Houston Astros Prospect Report: Akeem Bostick

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Houston Astros Prospect Report: Akeem Bostick

Since taking over as GM in December, 2011, Jeff Luhnow has went to work using draft picks, waiver claims, and especially trades in an attempt to restock the farm system and the Major League Roster. One of the most under-the-radar trades he has pulled the trigger on could eventually be one of of his best.

Houston Astros 2017 AL Champs

In January of 2015 the Astros traded backup catcher Carlos Corporan to the dreaded AL West rival Texas Rangers in exchange for 2013 2nd Round draft pick, Akeem Bostick. Bostick is a 6’6″ RHP, drafted out of West Florence High School in South Carolina and signed for $520,600, well below the $898,000 slot value assigned to the 62nd overall pick.

Bostick was assigned to the Ranger’s Rookie Level in the Arizona League. In his first taste of pro baseball in 2013, he started in 6 games and made 8 relief appearances, logging 41.1 innings. His ERA was an impressive 2.83 with 33 strikeouts, 12 walks, 42 hits and no HRs allowed.

The following season in 2014, the Rangers rewarded the 19 year old by assigning him to his first season of full-season pro ball Hickory in Low-A Ball. There he was met with his first rude awakening. His ERA sky-rocketed to 5.17 in 92.1 innings, striking out only 64 and walking 28, allowing 98 hits and 10 HRs. His ground ball rate fell almost a full 10% from 52.3% in 2013 to 42.9% in 2014, and his line drive rate jumped 7% to 17.5%.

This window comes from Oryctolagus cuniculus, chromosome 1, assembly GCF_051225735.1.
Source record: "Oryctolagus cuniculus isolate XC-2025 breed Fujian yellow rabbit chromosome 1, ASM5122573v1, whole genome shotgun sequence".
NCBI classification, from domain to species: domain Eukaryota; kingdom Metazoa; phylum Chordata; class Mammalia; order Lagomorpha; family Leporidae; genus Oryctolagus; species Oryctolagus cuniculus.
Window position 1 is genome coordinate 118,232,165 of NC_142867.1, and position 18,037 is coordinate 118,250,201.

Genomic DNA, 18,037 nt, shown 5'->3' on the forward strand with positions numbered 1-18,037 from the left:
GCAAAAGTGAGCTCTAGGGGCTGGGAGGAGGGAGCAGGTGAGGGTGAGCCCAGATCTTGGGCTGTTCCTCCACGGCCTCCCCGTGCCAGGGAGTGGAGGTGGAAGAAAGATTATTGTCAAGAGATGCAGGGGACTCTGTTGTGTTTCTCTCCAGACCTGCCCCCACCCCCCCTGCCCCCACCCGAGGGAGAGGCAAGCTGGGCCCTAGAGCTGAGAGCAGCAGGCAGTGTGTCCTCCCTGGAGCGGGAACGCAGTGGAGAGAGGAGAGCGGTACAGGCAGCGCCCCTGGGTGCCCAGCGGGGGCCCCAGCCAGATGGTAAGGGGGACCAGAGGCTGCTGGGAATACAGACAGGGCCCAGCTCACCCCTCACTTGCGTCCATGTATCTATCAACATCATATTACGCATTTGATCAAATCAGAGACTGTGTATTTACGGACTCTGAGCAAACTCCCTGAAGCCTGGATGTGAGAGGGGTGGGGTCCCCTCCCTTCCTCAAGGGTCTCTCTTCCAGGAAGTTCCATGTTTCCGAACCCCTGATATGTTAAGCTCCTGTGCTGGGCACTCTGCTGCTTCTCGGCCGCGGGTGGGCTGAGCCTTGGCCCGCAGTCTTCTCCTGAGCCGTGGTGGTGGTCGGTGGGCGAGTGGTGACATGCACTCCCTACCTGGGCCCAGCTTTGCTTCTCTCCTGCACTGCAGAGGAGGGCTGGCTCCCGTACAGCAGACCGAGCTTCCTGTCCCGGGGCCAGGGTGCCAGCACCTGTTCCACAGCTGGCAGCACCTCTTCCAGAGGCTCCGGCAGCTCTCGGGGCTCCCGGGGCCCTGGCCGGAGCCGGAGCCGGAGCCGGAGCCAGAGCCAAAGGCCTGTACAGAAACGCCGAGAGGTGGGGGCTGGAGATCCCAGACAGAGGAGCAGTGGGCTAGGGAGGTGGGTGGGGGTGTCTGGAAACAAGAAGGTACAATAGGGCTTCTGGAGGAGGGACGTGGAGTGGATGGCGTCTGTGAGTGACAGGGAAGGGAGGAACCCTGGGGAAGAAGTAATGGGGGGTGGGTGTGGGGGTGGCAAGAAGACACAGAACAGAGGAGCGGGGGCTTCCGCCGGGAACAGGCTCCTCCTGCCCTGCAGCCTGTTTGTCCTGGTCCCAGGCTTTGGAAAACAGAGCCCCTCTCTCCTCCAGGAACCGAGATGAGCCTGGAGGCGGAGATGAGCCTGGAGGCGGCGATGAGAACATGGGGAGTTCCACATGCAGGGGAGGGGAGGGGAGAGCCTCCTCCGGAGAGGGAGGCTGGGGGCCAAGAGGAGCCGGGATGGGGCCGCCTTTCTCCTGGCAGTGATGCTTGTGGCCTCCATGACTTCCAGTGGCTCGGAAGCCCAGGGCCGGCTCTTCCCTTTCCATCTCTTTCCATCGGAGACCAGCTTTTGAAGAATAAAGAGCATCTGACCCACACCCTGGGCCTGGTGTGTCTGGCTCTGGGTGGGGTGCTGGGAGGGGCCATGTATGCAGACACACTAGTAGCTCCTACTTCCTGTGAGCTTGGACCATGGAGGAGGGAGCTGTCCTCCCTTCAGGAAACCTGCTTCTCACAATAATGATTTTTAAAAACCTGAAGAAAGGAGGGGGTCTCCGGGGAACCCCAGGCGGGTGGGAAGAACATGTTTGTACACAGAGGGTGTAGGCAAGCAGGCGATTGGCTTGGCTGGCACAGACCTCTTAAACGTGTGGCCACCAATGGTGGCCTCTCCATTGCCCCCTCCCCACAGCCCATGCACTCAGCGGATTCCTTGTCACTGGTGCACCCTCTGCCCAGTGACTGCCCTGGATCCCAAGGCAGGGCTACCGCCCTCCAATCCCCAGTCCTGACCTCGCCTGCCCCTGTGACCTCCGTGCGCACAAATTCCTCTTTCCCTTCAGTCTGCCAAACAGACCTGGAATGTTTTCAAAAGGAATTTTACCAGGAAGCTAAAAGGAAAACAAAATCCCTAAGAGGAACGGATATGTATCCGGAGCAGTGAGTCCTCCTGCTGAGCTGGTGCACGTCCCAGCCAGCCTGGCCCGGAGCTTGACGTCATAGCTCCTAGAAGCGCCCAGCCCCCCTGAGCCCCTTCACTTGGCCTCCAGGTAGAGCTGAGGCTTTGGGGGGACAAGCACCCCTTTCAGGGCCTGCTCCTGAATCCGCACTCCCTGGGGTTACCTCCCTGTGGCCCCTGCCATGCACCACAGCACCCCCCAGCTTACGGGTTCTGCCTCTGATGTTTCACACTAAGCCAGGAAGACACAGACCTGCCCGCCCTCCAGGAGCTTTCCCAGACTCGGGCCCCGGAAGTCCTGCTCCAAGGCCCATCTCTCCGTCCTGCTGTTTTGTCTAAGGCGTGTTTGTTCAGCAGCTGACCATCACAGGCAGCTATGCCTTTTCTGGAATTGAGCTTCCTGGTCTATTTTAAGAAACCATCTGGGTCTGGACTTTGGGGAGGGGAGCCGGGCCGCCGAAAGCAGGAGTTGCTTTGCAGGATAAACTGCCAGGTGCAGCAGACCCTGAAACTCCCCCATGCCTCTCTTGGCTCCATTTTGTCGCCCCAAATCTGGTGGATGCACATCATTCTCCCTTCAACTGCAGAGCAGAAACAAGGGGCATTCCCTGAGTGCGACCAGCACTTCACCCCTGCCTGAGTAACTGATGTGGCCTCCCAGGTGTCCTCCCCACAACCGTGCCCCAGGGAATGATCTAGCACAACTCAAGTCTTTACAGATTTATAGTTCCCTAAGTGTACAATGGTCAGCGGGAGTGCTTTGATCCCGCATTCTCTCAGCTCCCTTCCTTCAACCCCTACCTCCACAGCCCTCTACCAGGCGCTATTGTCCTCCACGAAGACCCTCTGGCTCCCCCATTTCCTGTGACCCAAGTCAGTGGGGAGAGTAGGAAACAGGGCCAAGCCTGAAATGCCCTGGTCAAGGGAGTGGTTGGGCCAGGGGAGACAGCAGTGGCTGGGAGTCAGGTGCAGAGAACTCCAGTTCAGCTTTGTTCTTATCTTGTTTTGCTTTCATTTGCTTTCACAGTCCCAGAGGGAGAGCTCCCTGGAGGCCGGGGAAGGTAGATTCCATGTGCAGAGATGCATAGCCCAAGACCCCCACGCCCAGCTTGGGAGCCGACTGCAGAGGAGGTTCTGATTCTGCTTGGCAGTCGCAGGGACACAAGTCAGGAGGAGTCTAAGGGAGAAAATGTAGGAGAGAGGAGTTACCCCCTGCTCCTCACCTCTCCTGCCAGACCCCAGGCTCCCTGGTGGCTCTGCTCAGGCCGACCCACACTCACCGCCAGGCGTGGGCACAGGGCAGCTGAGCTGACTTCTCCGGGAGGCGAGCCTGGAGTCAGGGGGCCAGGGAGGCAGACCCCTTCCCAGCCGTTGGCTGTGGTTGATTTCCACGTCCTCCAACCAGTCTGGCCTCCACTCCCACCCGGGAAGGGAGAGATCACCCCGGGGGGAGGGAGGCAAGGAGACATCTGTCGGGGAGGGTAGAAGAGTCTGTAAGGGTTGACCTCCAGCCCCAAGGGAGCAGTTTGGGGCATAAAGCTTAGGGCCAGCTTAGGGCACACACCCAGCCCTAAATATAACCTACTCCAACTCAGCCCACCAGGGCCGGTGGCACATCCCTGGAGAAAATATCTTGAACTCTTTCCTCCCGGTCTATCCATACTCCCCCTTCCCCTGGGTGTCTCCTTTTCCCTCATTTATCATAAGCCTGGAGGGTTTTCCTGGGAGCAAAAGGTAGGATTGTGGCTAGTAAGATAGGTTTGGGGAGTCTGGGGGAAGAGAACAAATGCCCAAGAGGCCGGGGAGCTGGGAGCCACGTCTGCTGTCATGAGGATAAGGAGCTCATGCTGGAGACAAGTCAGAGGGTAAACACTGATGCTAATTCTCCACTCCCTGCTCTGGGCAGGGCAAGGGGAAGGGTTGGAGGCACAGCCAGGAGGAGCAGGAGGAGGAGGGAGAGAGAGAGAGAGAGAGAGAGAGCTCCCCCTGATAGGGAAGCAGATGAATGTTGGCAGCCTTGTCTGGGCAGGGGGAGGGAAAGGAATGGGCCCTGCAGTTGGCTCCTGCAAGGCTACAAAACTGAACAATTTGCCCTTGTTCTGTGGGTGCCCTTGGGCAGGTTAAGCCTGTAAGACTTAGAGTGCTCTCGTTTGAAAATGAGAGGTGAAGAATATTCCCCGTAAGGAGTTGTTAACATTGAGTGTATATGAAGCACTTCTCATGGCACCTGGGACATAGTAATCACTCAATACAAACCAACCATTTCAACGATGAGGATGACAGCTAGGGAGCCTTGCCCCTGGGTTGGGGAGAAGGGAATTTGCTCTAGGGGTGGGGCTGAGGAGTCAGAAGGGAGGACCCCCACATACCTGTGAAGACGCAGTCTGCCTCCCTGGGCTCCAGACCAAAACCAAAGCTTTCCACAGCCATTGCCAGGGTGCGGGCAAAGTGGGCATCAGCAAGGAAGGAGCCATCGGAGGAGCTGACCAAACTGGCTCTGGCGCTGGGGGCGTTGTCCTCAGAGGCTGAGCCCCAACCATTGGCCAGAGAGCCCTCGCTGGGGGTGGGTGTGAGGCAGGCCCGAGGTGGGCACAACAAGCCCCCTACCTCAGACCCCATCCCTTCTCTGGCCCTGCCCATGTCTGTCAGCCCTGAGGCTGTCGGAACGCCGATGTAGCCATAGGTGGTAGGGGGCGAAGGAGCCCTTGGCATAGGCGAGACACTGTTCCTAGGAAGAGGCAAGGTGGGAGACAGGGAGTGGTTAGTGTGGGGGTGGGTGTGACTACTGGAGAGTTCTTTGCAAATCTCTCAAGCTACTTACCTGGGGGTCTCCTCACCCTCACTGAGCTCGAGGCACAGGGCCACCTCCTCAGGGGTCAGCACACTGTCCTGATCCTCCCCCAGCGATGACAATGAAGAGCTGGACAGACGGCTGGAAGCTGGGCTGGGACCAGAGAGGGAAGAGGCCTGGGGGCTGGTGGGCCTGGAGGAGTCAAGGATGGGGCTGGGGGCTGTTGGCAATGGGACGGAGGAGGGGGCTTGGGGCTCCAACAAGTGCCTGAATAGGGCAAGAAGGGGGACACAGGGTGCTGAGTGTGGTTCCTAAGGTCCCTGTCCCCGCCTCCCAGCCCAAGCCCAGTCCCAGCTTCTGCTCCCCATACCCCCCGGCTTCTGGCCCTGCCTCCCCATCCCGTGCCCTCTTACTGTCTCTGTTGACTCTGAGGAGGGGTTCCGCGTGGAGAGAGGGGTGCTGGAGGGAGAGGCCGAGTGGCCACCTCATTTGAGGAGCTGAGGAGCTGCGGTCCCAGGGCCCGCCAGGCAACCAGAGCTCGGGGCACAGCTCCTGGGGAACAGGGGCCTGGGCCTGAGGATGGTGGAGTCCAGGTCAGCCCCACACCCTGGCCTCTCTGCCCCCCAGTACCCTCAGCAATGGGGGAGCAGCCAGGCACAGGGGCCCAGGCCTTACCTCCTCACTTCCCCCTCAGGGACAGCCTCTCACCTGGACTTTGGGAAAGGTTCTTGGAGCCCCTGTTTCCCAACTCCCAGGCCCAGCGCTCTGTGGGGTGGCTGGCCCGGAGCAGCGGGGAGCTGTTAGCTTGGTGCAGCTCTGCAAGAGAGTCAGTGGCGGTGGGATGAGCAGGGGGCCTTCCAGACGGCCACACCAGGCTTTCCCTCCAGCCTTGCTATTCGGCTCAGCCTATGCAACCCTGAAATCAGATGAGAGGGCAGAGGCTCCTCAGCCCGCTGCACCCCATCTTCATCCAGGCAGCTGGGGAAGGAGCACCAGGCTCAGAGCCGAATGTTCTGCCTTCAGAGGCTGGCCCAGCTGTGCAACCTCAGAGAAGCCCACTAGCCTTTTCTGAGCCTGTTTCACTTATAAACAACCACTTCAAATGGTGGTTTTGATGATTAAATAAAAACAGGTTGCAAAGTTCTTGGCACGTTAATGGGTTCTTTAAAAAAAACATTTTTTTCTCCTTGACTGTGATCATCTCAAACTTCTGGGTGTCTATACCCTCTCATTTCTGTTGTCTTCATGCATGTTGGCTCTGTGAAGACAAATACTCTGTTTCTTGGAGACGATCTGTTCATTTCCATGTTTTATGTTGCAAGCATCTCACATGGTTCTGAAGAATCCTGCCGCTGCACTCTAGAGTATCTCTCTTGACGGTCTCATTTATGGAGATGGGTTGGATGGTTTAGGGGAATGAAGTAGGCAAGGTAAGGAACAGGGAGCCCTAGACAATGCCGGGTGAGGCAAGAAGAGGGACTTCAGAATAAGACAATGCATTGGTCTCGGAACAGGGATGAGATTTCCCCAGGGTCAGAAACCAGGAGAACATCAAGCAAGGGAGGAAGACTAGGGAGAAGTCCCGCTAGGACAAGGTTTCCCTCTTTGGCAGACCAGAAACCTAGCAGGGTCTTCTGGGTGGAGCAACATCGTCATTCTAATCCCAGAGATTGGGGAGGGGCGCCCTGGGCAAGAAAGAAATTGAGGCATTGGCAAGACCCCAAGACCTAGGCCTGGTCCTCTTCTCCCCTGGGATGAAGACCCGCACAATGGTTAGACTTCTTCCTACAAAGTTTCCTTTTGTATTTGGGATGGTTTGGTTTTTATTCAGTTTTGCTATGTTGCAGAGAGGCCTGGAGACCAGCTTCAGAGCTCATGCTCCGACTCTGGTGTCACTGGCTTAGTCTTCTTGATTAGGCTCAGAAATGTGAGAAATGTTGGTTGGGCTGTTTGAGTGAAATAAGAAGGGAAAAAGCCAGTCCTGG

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Impatience with Bostick and needing a backup catcher was enough for the Rangers to trade Bostick to the Astros in the offseason before the 2015 season. The Astros assigned 20 year old Bostick to Quad City in A-Ball to start the season where he dominated out of the gates, pitching in 8 games to the tune of a 1.50 ERA in 42 innings, allowing only 7 ERs, walking just 3, and striking out 33. The Astros quickly promoted him to High-A ball, where he struggled. A 5.88 ERA in 13 games proved he needs more time before another promotion, and with the talent ahead of him in the system, the Astros can afford to be patient with him.

Bostick has a low to mid 90s fastball, touching 96 at times, a plus curveball that will get better with time and experience, and a below-average changeup, but he features good enough control to make his entire repertoire effective against the competition, especially against right handed hitters. Turning just 21 in May, there is still a chance his fastball will continue to gain velocity as he progresses through the remaining stops in the Minor Leagues.

The ceiling for Bostick could be as high as a back-end starter, but more realistically if he continues to develop he has what it takes to be an above-average middle reliever at baseball’s highest level. If Luhnow can get even half that production from Bostick, then this trade could be another one to add to Luhnow’s already outstanding resume in Houston.

**Photo Credit: Richard Guill**

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